“It’s that fucking Marten,” I snarled. “Didn’t I tell you he had a viper’s soul – ” I checked, looking from the open door to the darkened hall. Cara, I trusted; Samis and the rest were another story. “I’ll tell you the lot, but not here. I know a spot nearby that’s safe to talk, but you’ll want some boots to climb in.” This time of morning, in full sun the city walls would already be hot enough to blister unprotected skin.
Cara glanced down at her bare feet. “Yeah, give me a minute.” She retreated down the shadowed hall. Voices drifted back. Samis’s started off sharp, then faded into plaintive grumbling. Cara reappeared wearing a longer pair of pale cotton trousers, a thin, long-sleeved shirt, and her leather outrider boots, firmly laced.
She followed me out Samis’s door and down the narrow street past warded doors and shuttered windows. Both of us stuck to the shadows beneath balconies where we could to avoid the glare of the sun. Sweat soaked my shirt and shone on Cara’s brow. The street was empty of all but little gold-speckled whiptail lizards splayed unblinking on the pavestones. The emptiness was deceptive. As we passed the mouths of alleys I heard the occasional rustle of movement from behind makeshift shelters built of tile fragments and tattered cloth. Streetsiders too poor to pay for both water rations and living quarters wouldn’t venture out in midday heat, but they’d listen eagerly enough to any conversations in hopes of catching some scrap of information worth a coin or two from the local ganglord’s shadow men.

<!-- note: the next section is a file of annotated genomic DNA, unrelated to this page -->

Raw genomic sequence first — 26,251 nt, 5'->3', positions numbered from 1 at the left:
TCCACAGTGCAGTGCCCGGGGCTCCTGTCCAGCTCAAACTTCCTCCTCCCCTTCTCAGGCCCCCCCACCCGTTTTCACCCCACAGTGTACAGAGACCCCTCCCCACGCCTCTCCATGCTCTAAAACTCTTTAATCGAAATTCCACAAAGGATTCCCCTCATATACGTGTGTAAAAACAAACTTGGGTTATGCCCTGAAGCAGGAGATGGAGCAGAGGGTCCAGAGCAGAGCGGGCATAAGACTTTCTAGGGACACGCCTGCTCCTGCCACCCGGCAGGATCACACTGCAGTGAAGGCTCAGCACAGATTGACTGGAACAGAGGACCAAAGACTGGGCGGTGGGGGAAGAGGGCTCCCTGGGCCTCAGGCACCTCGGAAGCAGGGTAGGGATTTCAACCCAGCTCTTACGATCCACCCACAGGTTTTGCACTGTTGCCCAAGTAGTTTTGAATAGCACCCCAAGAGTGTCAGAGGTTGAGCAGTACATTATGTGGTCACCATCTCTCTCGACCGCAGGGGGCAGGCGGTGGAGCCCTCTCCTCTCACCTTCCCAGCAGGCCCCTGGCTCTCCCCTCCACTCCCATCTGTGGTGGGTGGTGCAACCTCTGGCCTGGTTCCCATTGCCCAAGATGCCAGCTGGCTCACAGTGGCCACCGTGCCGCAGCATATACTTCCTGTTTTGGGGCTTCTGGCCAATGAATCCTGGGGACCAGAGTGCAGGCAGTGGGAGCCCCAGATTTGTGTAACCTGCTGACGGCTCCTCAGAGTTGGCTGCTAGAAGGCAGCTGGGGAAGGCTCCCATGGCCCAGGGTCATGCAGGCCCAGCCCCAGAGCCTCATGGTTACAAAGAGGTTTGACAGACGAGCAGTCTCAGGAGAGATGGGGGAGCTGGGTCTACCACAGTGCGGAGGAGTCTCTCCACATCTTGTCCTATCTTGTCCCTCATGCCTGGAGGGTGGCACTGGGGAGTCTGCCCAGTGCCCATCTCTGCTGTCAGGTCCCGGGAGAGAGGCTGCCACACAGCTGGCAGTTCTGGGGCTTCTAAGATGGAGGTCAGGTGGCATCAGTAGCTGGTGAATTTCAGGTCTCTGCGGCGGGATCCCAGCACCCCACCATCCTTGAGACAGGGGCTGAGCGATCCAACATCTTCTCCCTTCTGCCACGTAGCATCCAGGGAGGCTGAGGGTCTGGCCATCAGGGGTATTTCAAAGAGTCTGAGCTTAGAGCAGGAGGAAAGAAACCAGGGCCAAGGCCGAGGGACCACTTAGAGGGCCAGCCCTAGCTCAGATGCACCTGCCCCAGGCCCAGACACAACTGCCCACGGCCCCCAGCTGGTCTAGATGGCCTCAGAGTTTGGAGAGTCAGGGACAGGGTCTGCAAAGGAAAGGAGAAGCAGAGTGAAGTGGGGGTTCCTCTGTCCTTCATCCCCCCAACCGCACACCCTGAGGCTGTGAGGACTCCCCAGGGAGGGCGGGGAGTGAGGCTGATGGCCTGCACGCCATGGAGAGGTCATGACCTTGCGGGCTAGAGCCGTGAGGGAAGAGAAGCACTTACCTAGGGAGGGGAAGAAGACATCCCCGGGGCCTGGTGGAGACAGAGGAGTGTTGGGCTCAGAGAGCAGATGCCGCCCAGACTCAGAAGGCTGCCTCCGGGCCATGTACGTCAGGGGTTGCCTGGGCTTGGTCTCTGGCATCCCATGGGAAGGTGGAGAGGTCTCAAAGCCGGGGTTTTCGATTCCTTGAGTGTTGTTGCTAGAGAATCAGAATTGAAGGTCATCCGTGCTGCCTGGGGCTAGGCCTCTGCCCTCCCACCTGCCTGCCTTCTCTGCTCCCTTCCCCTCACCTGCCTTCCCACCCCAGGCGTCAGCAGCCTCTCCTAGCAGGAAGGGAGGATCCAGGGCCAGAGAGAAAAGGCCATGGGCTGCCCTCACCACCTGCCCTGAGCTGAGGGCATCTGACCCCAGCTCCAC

I ducked around the corner of a charmseller’s shop into a slit of an alley, so deep and narrow the sun didn’t penetrate. The heat remained smothering in intensity, but the walls wouldn’t burn our fingers off when we climbed. Ten stories above, one wall ended in a crumbling line of stone silhouetted against a sky seared white by the sun. This area of Acaltar district had sustained some serious damage in the mage war twenty years back, and unlike similar spots highside, nobody’d ever bothered to repair it.
“Up here,” I told Cara, and scrambled up the wall. Enough cracks marred the stone the climb was easy as breathing. Beyond the walltop, a sea of blinding white rooftops rose toward the thin spires of Kulori district. Overhead, the stone supports of a bridge that had once spanned the gap up to the lower terraces of Kulori’s towers arched to end in mid-air. The underside of one support had a dark gap where stone blocks were missing. I pulled myself into the gap and squeezed up through a crevice in the floor of an open-air cupola that’d been the province of the bridge’s tollkeeper. Broken mosaic tiles lay scattered over the cupola’s floor, the waist-high walls slimed by the droppings of rock swallows, but the roof was intact, providing blessed shade.
Cara grunted up through the hole in the floor; her height made the crevice more awkward than it’d been for me. She mopped sweat from her face with a sleeve and took in the excellent view the cupola afforded of Kulori’s towers. “Let me guess. This is one of your haunts from your Tainted days.”
“Yeah.” I’d spent many a night here with my Tainter crew, taking turns watching the highside dwelling Red Dal wanted us to hit, playing skipstone with colored bits of glass or making racecourses for roaches to pass the time. Until our minder gave the signal, and we’d swoop like bats through the cool night air up to Kulori, ready to pit ourselves against highsider wards. I kicked aside a broken tile with more force than necessary.
Cara dropped to sit cross-legged against a wall. “All right, Dev. Nobody but the damn swallows can hear us now. What’s going on?”
I slid down the wall next to her and drew my knees up to my chest, gripping them as if I could brace myself against the tale I had to share.